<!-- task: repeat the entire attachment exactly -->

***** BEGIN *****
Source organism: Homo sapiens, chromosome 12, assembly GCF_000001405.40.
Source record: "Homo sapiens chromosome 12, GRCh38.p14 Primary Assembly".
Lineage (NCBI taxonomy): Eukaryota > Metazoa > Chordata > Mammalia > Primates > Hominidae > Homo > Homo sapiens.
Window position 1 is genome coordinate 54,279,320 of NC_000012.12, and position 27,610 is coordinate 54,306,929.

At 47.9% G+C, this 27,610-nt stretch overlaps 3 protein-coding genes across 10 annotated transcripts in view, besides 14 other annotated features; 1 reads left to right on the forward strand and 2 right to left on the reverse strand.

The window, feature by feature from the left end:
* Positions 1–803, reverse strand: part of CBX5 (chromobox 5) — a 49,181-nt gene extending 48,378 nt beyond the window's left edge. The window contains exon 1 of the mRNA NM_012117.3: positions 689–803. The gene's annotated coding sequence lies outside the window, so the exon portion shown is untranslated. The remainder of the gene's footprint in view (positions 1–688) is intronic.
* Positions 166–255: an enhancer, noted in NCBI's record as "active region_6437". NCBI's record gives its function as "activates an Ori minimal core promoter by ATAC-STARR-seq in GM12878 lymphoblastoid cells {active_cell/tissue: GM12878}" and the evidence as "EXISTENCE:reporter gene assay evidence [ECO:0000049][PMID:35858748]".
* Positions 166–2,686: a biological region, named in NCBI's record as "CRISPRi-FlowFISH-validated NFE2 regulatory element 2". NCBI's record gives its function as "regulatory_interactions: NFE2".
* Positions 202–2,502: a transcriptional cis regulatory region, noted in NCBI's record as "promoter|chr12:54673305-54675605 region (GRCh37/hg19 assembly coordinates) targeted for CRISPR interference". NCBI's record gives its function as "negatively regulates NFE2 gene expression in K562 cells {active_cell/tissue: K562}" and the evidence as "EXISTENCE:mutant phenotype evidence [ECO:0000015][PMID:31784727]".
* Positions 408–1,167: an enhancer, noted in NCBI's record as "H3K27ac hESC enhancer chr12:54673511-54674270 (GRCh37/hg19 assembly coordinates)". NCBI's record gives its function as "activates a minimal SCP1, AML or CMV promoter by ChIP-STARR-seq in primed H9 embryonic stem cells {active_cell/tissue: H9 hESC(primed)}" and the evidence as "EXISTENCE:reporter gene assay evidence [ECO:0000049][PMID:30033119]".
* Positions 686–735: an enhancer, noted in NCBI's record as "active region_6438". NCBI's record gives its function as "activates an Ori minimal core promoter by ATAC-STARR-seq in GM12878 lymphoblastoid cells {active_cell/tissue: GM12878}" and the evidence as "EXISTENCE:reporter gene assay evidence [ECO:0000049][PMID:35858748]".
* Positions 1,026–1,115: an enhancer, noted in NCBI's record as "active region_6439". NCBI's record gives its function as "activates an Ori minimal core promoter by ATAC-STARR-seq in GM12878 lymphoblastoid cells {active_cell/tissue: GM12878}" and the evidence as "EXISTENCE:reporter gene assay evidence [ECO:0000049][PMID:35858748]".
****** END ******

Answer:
Source organism: Homo sapiens, chromosome 12, assembly GCF_000001405.40.
Source record: "Homo sapiens chromosome 12, GRCh38.p14 Primary Assembly".
Lineage (NCBI taxonomy): Eukaryota > Metazoa > Chordata > Mammalia > Primates > Hominidae > Homo > Homo sapiens.
Window position 1 is genome coordinate 54,279,320 of NC_000012.12, and position 27,610 is coordinate 54,306,929.

At 47.9% G+C, this 27,610-nt stretch overlaps 3 protein-coding genes across 10 annotated transcripts in view, besides 14 other annotated features; 1 reads left to right on the forward strand and 2 right to left on the reverse strand.

The window, feature by feature from the left end:
* Positions 1–803, reverse strand: part of CBX5 (chromobox 5) — a 49,181-nt gene extending 48,378 nt beyond the window's left edge. The window contains exon 1 of the mRNA NM_012117.3: positions 689–803. The gene's annotated coding sequence lies outside the window, so the exon portion shown is untranslated. The remainder of the gene's footprint in view (positions 1–688) is intronic.
* Positions 166–255: an enhancer, noted in NCBI's record as "active region_6437". NCBI's record gives its function as "activates an Ori minimal core promoter by ATAC-STARR-seq in GM12878 lymphoblastoid cells {active_cell/tissue: GM12878}" and the evidence as "EXISTENCE:reporter gene assay evidence [ECO:0000049][PMID:35858748]".
* Positions 166–2,686: a biological region, named in NCBI's record as "CRISPRi-FlowFISH-validated NFE2 regulatory element 2". NCBI's record gives its function as "regulatory_interactions: NFE2".
* Positions 202–2,502: a transcriptional cis regulatory region, noted in NCBI's record as "promoter|chr12:54673305-54675605 region (GRCh37/hg19 assembly coordinates) targeted for CRISPR interference". NCBI's record gives its function as "negatively regulates NFE2 gene expression in K562 cells {active_cell/tissue: K562}" and the evidence as "EXISTENCE:mutant phenotype evidence [ECO:0000015][PMID:31784727]".
* Positions 408–1,167: an enhancer, noted in NCBI's record as "H3K27ac hESC enhancer chr12:54673511-54674270 (GRCh37/hg19 assembly coordinates)". NCBI's record gives its function as "activates a minimal SCP1, AML or CMV promoter by ChIP-STARR-seq in primed H9 embryonic stem cells {active_cell/tissue: H9 hESC(primed)}" and the evidence as "EXISTENCE:reporter gene assay evidence [ECO:0000049][PMID:30033119]".
* Positions 686–735: an enhancer, noted in NCBI's record as "active region_6438". NCBI's record gives its function as "activates an Ori minimal core promoter by ATAC-STARR-seq in GM12878 lymphoblastoid cells {active_cell/tissue: GM12878}" and the evidence as "EXISTENCE:reporter gene assay evidence [ECO:0000049][PMID:35858748]".
* Positions 1,026–1,115: an enhancer, noted in NCBI's record as "active region_6439". NCBI's record gives its function as "activates an Ori minimal core promoter by ATAC-STARR-seq in GM12878 lymphoblastoid cells {active_cell/tissue: GM12878}" and the evidence as "EXISTENCE:reporter gene assay evidence [ECO:0000049][PMID:35858748]".